Internal displacement and trafficking of indigenous women in Mexico

Arunkumar Acharya, Universidad Nacional Autónoma de México

Some 40,000 indigenous people have been displaced due to agrarian conflict in Chiapas state of Mexico during 1994 to 2002. People who leave their lands and homes because of conflict, are currently living in appalling conditions and many displaced families are living together in subhuman conditions. In the majority of cases displaced people cannot cultivate their land, because, the paramilitaries make it impossible. This has led to greater poverty in the region and subjected such groups to greater exploitation. To escape from poverty and conflict, some parents have sold their daughters in hope of a better life. Every year about 3,000 women from Chiapas are trafficked to Mexico City and Cancun, with the majority of them being well below the age of consent. This paper attempts to show the effect the displacement of people has had on the trafficking of indigenous women in Mexico, base on primary and secondary information.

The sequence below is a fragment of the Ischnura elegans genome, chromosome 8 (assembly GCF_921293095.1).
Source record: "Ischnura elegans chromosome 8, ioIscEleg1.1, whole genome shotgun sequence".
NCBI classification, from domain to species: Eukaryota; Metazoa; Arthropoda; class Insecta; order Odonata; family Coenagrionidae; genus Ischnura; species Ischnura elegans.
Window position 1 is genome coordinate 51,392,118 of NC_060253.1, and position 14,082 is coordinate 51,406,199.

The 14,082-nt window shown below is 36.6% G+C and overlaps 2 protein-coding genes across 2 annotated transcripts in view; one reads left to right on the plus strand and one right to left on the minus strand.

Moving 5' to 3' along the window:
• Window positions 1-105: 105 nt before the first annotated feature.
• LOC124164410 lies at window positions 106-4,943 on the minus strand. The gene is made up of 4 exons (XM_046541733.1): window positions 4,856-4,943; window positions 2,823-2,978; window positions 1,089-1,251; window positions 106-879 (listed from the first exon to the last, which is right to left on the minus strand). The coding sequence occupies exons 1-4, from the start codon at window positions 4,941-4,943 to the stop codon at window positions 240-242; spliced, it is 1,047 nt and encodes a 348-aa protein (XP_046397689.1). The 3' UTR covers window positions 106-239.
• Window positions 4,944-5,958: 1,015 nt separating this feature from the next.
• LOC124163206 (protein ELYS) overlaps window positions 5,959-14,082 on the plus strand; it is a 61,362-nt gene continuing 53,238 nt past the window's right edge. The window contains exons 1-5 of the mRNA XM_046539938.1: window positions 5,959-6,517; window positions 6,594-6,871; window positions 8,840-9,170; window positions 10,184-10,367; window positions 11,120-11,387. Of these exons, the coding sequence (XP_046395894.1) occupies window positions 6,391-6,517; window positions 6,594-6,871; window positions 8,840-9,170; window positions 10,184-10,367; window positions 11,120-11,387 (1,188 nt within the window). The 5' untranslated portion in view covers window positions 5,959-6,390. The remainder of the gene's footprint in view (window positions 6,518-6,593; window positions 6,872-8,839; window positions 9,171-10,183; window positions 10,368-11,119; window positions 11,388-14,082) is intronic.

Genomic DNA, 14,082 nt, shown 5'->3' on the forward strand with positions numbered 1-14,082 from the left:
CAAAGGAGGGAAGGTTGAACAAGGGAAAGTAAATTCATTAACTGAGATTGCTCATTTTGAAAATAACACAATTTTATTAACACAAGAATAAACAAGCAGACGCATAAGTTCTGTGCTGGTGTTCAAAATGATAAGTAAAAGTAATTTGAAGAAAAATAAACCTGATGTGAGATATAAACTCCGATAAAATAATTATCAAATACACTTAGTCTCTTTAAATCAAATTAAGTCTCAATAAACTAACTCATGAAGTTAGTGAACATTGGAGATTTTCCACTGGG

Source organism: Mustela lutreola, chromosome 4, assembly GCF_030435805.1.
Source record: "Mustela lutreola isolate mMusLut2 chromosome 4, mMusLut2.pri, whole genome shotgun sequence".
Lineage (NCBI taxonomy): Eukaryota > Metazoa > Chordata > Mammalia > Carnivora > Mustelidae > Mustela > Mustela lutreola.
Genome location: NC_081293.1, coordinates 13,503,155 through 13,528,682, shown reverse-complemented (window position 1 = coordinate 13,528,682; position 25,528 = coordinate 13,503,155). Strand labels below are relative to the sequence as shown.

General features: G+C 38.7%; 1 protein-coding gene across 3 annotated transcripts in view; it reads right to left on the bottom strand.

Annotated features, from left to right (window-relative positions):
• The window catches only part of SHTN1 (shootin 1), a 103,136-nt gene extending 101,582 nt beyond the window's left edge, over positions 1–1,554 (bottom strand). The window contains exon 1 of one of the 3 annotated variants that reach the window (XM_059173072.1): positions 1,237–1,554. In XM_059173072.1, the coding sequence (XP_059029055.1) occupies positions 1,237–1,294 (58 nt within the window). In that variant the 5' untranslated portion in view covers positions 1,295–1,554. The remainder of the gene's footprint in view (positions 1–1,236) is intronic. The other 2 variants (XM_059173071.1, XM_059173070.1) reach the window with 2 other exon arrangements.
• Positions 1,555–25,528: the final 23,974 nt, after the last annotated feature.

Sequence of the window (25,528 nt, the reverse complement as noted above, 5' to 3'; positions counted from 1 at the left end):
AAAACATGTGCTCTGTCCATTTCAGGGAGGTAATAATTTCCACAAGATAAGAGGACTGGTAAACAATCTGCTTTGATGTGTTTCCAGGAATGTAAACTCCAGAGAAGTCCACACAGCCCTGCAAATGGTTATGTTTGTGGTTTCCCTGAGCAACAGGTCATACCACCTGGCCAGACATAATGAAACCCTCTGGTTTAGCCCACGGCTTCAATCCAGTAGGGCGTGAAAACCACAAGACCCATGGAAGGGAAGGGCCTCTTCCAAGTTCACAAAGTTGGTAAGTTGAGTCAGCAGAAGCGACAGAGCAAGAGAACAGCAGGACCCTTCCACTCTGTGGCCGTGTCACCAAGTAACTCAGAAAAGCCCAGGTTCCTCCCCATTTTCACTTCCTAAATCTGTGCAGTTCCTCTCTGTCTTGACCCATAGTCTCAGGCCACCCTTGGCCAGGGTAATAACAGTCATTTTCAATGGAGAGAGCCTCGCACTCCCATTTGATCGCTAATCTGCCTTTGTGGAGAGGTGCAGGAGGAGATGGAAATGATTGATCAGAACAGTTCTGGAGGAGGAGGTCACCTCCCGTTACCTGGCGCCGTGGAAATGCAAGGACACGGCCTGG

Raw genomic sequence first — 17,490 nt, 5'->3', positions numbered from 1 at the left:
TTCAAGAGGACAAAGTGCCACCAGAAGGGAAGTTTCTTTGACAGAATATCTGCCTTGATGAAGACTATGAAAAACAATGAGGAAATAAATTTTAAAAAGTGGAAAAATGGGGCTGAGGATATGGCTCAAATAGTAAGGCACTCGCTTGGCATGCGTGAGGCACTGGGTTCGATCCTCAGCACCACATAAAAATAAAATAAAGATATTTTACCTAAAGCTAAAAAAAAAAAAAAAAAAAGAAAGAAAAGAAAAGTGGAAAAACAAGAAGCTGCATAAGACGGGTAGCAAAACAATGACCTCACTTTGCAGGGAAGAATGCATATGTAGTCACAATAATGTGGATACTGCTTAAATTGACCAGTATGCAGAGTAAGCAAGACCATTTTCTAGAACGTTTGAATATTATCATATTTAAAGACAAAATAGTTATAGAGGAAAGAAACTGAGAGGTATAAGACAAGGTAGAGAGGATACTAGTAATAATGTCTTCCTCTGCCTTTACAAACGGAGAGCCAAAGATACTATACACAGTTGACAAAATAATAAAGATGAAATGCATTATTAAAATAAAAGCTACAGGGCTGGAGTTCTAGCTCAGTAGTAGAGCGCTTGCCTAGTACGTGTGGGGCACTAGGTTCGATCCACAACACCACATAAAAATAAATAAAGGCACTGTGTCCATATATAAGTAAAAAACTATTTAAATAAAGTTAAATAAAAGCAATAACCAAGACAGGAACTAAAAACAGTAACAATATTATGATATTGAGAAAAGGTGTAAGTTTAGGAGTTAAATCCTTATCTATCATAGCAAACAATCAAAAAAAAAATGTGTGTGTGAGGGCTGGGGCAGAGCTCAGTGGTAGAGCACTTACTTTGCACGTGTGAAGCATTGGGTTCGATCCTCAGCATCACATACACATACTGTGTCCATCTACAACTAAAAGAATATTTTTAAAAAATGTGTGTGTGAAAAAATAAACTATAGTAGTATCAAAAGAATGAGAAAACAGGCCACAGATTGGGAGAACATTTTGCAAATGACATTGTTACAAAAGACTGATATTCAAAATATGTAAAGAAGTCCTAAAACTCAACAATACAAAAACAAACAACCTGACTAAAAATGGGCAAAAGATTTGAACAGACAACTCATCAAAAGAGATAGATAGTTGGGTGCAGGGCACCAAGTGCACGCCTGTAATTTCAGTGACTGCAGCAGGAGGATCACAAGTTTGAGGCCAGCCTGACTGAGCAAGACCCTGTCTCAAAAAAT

See paper

Presented in Poster Session 5